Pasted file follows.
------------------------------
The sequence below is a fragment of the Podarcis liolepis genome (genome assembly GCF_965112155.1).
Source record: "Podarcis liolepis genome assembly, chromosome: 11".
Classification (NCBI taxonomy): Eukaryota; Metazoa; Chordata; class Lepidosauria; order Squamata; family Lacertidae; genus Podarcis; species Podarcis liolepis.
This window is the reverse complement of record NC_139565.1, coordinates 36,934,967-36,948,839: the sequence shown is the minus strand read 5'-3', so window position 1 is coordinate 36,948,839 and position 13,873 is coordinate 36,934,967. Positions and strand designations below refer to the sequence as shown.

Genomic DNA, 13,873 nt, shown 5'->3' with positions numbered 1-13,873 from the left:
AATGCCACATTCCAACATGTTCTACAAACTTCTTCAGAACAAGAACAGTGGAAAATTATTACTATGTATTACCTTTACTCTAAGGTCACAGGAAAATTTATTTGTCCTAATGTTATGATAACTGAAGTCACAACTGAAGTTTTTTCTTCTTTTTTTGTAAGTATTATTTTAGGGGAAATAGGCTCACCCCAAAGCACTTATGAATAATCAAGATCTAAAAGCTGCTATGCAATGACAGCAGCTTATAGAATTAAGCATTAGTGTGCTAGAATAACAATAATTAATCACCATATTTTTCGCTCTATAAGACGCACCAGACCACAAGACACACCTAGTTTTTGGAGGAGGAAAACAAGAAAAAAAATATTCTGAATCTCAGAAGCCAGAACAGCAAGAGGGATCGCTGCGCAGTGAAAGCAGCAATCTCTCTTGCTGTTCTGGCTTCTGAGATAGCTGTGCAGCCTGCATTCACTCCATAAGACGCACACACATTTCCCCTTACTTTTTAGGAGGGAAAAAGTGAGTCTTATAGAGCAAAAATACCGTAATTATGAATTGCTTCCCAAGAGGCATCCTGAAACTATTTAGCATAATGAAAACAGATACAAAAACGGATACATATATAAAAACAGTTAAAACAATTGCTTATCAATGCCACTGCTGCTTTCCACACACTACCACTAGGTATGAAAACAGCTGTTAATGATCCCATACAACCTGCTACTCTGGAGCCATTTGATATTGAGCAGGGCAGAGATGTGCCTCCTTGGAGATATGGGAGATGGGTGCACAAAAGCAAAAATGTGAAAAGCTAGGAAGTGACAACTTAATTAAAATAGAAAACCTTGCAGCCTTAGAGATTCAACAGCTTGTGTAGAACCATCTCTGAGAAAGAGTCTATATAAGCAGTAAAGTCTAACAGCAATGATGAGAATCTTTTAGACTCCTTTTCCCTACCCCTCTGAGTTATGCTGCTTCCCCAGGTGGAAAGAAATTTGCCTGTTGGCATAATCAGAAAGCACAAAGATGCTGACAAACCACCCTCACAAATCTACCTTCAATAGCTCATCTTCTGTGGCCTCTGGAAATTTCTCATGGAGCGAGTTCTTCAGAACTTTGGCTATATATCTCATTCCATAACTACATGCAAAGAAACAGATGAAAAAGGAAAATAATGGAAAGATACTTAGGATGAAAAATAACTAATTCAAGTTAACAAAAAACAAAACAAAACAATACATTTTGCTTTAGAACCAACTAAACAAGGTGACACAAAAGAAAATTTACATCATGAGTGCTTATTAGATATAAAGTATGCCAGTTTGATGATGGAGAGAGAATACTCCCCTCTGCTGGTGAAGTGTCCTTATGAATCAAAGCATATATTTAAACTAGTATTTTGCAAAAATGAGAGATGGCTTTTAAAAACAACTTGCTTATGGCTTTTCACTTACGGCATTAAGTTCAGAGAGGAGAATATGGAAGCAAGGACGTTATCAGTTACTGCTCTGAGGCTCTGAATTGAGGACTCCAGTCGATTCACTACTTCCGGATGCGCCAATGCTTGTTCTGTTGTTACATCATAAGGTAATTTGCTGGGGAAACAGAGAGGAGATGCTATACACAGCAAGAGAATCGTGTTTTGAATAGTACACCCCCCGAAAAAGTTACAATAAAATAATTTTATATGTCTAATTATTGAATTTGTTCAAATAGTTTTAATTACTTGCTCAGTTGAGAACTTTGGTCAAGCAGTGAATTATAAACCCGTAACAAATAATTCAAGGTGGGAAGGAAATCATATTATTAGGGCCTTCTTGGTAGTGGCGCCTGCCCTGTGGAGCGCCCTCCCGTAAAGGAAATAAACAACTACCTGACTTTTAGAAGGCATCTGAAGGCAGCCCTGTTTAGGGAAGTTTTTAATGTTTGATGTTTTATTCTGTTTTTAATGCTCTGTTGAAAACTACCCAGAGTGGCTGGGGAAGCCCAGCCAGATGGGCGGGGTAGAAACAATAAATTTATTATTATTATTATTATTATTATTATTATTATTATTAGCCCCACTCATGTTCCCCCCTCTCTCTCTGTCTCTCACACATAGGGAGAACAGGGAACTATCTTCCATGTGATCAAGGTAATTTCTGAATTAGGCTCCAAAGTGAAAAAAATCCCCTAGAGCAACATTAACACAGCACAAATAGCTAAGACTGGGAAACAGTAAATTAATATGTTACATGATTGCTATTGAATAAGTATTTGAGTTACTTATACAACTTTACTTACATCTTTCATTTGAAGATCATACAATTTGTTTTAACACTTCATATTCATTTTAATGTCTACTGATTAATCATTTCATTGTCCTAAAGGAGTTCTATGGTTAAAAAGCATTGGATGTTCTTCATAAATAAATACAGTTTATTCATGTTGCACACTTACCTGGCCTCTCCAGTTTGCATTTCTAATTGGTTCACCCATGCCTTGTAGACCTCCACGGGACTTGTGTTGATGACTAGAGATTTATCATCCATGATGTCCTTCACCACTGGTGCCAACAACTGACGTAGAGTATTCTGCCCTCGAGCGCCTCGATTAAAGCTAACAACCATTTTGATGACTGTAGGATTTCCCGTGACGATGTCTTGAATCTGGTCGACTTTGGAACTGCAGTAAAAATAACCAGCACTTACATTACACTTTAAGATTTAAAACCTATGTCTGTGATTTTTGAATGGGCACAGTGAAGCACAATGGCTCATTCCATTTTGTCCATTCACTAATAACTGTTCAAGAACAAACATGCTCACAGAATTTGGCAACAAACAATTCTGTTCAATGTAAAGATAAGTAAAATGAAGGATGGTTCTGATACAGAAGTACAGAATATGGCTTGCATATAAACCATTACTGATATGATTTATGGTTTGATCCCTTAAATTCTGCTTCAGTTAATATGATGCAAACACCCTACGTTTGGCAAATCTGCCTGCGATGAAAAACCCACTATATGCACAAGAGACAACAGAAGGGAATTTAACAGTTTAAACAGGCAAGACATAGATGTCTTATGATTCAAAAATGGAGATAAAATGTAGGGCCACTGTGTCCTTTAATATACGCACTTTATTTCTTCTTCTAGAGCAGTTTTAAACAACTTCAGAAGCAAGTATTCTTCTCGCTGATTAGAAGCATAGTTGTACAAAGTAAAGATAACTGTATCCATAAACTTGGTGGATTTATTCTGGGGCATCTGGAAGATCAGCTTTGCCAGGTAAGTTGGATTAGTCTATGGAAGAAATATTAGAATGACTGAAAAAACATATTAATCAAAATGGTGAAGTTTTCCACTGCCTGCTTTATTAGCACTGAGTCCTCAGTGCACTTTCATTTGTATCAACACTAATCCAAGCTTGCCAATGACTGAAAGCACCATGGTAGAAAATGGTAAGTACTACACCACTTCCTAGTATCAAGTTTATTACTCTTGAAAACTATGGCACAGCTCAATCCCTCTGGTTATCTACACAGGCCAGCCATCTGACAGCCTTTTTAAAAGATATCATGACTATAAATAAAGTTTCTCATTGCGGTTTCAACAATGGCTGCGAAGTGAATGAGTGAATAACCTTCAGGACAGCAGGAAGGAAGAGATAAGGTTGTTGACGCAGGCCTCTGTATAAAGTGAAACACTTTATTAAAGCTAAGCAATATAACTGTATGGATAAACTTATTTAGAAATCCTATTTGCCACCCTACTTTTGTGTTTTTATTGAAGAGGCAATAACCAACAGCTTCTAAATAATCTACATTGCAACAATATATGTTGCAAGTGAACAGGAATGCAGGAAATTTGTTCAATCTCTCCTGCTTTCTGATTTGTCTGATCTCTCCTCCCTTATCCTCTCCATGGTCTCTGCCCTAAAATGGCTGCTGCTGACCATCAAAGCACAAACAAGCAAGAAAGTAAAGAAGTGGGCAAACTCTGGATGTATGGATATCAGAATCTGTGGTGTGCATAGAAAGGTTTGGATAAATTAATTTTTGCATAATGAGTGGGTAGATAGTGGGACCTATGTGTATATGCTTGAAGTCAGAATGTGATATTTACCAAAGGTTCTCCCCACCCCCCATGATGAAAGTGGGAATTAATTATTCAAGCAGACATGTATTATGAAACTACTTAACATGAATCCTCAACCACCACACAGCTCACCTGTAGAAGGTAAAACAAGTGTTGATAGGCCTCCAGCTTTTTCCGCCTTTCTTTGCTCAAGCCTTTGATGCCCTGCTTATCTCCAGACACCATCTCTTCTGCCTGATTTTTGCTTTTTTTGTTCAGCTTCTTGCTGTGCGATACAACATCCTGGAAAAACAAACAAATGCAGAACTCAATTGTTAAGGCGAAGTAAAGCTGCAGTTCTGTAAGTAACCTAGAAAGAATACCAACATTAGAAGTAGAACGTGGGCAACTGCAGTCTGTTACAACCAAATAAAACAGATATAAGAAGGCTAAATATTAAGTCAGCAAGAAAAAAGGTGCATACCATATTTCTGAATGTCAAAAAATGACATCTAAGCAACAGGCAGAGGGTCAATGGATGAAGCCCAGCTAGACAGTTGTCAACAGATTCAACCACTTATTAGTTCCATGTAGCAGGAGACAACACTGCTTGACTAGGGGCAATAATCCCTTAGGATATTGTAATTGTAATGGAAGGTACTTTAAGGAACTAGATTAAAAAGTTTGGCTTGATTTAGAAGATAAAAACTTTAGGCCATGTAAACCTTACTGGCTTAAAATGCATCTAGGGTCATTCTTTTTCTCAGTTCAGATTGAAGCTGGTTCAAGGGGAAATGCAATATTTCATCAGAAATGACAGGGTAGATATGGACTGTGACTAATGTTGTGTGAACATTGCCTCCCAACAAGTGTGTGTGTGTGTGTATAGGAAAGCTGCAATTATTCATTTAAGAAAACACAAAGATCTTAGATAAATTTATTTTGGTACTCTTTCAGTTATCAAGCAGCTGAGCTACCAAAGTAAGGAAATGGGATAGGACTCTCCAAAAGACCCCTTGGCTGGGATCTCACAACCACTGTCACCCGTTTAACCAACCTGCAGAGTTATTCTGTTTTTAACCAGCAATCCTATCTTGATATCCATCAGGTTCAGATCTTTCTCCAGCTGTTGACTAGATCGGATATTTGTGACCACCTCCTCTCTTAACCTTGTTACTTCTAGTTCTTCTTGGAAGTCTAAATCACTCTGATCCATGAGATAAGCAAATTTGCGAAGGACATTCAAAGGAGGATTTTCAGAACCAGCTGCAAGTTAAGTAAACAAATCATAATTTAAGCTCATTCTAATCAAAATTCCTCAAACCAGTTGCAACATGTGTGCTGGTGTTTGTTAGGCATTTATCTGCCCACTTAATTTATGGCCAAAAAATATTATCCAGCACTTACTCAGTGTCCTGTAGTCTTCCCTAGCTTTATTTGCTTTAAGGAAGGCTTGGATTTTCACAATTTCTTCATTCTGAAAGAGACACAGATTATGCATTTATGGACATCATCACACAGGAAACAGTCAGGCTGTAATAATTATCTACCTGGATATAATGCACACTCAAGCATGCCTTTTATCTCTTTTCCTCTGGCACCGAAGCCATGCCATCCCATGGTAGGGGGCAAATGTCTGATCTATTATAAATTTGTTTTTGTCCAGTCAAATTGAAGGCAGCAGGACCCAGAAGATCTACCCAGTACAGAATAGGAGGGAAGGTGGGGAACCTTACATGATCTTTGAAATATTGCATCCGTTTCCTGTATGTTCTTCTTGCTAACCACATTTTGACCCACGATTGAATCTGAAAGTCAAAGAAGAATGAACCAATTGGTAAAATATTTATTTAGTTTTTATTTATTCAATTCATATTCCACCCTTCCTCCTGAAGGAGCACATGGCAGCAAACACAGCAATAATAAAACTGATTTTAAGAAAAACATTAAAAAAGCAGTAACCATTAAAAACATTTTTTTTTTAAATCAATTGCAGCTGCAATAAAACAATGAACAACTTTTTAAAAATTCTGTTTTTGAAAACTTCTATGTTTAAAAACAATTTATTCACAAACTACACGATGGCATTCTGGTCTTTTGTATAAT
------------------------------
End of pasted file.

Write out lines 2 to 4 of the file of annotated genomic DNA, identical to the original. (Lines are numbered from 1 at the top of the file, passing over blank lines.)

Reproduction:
Source record: "Podarcis liolepis genome assembly, chromosome: 11".
Classification (NCBI taxonomy): Eukaryota; Metazoa; Chordata; class Lepidosauria; order Squamata; family Lacertidae; genus Podarcis; species Podarcis liolepis.
This window is the reverse complement of record NC_139565.1, coordinates 36,934,967-36,948,839: the sequence shown is the minus strand read 5'-3', so window position 1 is coordinate 36,948,839 and position 13,873 is coordinate 36,934,967. Positions and strand designations below refer to the sequence as shown.